Relocating Nissan’s Talent to Music City
In November, Nissan announced that due to lower business costs as well as a favorable legal and tax climate, the company’s North American headquarters that have been in L.A. since 1960 will be moved to Franklin, Tennessee. In a resignation notice by an almost former Nissan employee to his customers, Dean Case, writes:
“After eight great years with Nissan, the time has come to move on – or perhaps I should say stay put while the company moves on. While I still love my job, my personal situation simply does not allow my relocation outside of Southern California, nothing personal about Nashville.”
It’s the last statement that got me…”it’s nothing personal about Nashville”….Really.
According to the Nashville City paper, a delegation from the Nashville region is out to encourage the L.A. employees to relo by setting the record straight about the misconceptions about life in Tennessee that the employees in Southern California may harbor. Nissan has given its 1,300 sales and marketing personnel at California headquarters until April 1 to decide whether to move to Nashville. Much like our Mr. Dean Case from the above letter, Nissan expects about half of the California staff members to decline. Of course, companies that make moves like this bank on a lot of people opting out of the move since they can then trade high cost, high salary jobs for the same skills at a
podunk friendly price, a favorable market price.
I have to admit that this story has fascinated me from the beginning and I am not sure why. Maybe it is because we moved from Silicon Valley a few years ago (I know, that’s NorCal not SoCal, but still expensive as all hell) – I remember calling my mother to say, “you will never believe the 3 bedroom house across the street that is for sale for 1.8 million dollars.” I was shocked at the prices of everything in California – so I can relate when I hear that even huge corporations can’t deal with the Californication any longer. But that doesn’t seem to be entirely it.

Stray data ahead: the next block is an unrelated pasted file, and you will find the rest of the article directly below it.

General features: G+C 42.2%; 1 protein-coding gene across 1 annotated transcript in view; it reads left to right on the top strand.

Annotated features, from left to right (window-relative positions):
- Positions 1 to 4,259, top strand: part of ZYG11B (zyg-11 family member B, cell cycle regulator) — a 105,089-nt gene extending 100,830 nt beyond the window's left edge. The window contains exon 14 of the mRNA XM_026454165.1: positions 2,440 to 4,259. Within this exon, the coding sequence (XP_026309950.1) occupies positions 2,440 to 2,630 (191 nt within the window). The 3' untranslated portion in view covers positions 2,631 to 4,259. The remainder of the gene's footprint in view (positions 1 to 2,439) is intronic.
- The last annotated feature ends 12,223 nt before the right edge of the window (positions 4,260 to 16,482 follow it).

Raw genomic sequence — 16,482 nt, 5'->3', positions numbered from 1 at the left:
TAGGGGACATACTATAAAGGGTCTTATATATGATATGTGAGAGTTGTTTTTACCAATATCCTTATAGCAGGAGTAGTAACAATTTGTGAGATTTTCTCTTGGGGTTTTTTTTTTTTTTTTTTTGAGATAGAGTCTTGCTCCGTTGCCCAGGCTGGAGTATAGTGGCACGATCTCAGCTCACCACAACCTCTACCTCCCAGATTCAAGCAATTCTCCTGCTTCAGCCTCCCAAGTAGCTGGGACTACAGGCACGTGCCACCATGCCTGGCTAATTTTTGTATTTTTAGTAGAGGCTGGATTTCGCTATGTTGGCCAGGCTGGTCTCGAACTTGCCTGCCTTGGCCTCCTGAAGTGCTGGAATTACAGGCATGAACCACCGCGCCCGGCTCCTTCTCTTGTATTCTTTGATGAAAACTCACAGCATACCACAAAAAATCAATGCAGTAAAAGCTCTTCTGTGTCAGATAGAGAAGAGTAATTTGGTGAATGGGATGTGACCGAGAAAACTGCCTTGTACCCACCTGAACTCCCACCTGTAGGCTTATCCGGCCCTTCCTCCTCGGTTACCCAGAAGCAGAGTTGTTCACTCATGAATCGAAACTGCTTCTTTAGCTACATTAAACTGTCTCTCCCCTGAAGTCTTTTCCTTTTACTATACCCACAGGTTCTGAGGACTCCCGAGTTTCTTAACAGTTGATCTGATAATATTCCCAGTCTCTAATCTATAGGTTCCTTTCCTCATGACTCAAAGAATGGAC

I am fascinated with online recruitment, so hearing that a corporation received 13,000 online resumes for its new HQ sales and marketing jobs got me as well. I mean, they have 10 sourcing teams to handle the resumes for the new round of hiring that must take place. Job postings range from senior analysts to admins. But, the huge resume response isn’t it either. Anyone that has ever placed an ad for an Admin or an IT support position on Monster knows how *not* rare of an occurrence it is to receive 13,000 resumes.
According to an article in the Tennessean.com:
“Jed Connelly, who led the sales and marketing division for Nissan North America through the automaker’s comeback, isn’t moving to Nashville when the carmaker shifts its headquarters here from the Los Angeles area.”
Despite this resignation, analysts with J.D. Power and Associates feel that the Nissan products can carry their own weight. While there will be a transition, they don’t expect that the product will suffer *that much*. Further, according to a post about the move, on Inside Line from Edmunds.com: